What is Cemitério dos Prazeres?
Cemitério dos Prazeres, or Prazeres Cemetery in English, is one of the largest cemeteries in Lisbon containing 7,000 funerary monuments, which was founded in the mid-19th century.
Cemitério dos Prazeres History
Prazeres Cemetery, one of the largest burial grounds in Lisbon, was built in 1833 while Portugal was enduring a period of civil war. In that year, the city was struck by a major cholera outbreak. As in many other cities across Europe, it became obligatory, for sanitary reasons, to lay the dead to rest in a purpose-built cemetery, despite the objections of a population that was used to burying their loved ones in sacred ground, such as that surrounding churches and convents. Prior to it becoming a peaceful burial ground, this area was formerly a space devoted to public celebrations, which continued to be held among the many mausoleums until eventually the practice was forbidden by law. In fact, the cemetery’s name is a relic of that time, since prazeres means ‘pleasures’ in Portuguese. The Danish author Hans Christian Andersen, writing in the 1860s, found the name a source of amusement, saying: ‘One could [almost] believe that a humourist had christened the place’.
After you pass through the exquisite wrought-iron entrance gates that bear designs alluding to death and rebirth, you’ll notice that the cemetery’s memorials all comprise standalone funerary monuments arranged in blocks, like the plan of a small city. Romanticist cemeteries like Prazeres afforded the newly emerging Portuguese bourgeoisie an opportunity to express their social status through the construction of impressive and elegant tombs, and thus you’ll find all sorts of wonderful decorative features and embellishments on show.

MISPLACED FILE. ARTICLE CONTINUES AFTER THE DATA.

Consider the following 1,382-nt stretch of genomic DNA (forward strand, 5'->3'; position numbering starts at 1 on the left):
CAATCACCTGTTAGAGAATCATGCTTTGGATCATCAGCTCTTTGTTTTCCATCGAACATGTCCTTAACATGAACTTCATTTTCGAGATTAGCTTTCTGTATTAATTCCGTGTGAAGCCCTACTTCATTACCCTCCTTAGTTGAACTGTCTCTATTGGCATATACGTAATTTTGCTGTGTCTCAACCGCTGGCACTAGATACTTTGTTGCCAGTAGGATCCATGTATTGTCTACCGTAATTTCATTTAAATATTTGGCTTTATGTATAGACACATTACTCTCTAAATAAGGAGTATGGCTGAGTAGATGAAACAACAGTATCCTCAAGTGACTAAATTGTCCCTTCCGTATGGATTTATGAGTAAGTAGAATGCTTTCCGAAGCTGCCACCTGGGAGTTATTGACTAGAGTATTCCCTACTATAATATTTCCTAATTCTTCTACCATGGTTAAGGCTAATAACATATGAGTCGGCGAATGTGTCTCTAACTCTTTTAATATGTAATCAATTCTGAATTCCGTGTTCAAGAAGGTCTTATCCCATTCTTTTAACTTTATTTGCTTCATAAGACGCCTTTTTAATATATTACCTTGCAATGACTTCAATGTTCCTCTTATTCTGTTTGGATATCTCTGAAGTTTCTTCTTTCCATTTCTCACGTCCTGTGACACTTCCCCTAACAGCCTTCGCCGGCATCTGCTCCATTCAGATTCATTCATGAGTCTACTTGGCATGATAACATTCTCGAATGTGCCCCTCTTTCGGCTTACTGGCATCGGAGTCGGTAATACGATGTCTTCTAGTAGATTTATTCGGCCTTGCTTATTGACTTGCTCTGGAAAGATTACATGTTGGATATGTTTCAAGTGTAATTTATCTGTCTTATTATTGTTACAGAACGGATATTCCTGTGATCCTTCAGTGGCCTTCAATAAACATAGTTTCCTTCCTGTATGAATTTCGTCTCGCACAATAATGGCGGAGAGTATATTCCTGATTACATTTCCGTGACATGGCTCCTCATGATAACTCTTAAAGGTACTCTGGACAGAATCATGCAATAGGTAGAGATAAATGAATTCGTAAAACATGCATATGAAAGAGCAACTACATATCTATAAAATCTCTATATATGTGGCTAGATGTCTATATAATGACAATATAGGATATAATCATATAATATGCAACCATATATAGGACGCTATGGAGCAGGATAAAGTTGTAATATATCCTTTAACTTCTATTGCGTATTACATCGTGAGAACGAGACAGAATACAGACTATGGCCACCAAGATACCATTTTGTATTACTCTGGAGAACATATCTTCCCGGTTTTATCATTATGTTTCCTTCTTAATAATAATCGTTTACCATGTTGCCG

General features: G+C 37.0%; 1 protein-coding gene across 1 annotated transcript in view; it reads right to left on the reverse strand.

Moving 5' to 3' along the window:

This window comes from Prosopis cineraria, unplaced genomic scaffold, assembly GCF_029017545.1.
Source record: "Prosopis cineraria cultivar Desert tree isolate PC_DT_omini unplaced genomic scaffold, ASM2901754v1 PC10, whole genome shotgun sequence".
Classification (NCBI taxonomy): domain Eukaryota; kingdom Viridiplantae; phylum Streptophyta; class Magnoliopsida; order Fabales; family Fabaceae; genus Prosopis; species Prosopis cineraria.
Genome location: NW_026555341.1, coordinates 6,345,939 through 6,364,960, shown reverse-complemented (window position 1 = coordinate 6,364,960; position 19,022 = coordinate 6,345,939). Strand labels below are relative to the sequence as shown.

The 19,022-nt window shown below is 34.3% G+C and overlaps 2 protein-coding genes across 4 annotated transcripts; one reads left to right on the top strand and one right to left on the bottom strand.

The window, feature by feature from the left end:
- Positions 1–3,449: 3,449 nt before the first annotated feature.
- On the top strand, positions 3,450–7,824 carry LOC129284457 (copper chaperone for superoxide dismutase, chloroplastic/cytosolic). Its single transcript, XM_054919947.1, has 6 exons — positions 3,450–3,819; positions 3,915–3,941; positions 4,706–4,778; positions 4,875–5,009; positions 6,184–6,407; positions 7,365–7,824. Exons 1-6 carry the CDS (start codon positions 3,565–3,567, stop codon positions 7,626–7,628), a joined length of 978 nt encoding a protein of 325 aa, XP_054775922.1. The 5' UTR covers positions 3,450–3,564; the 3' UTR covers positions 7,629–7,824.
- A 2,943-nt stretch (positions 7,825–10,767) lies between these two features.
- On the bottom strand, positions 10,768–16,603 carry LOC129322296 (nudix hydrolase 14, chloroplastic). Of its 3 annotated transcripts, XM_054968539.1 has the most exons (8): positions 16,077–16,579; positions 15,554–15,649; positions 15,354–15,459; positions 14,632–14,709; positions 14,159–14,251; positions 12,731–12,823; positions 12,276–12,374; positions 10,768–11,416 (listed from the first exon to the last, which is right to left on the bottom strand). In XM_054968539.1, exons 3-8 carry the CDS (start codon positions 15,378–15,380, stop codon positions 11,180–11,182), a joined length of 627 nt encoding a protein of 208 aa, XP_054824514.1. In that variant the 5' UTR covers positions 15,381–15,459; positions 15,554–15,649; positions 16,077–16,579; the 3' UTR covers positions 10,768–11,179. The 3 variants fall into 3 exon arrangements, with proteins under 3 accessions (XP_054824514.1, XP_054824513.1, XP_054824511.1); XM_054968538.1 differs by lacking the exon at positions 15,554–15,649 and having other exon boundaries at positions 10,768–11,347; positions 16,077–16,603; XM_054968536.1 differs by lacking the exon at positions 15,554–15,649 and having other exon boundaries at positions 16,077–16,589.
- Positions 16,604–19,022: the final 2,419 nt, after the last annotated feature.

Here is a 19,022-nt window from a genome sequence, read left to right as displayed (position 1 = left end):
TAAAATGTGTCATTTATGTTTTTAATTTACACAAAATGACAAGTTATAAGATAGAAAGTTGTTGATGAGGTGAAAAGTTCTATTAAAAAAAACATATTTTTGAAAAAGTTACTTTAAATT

Dominating the central area is the stately mid-19th-century chapel of Nossa Senhora dos Prazeres (or Our Lady of Pleasures), which contains an old autopsy room and where various objects dedicated to funeral rituals are kept. Encircling the chapel is a network of 7,000 tombs and the largest concentration of cypress trees on the Iberian Peninsula, which delineate the paths and help create a serene atmosphere throughout the 12-hectare area.
Unsurprisingly, many important figures in the history of Portugal are interred here, their lives celebrated in artistic monuments created by renowned architects and sculptors. Perhaps the most notable funerary structure is the pyramid-shaped mausoleum of the Dukes of Palmela, the largest private building of this kind in Europe, where about 200 people rest. The monument, whose layout was inspired by Solomon’s Temple in Jerusalem, was built in the 1840s by the first Duke of Palmela, Pedro de Sousa Holstein, the country’s first modern prime minister.
Numerous celebrated figures from Portuguese art and culture also found their final resting place here, the majority of whom are to be found in an area called the Talhão dos Artistas (or Plot of Artists). These include the poet Cesário Verde, known for his tribute poetry to Lisbon, the actor Vasco Santana, famed for his humour, and the talented guitarist Carlos Paredes.
The peaceful setting of Prazeres Cemetery is full of remarkable stories that are very present in Lisbon’s imagination.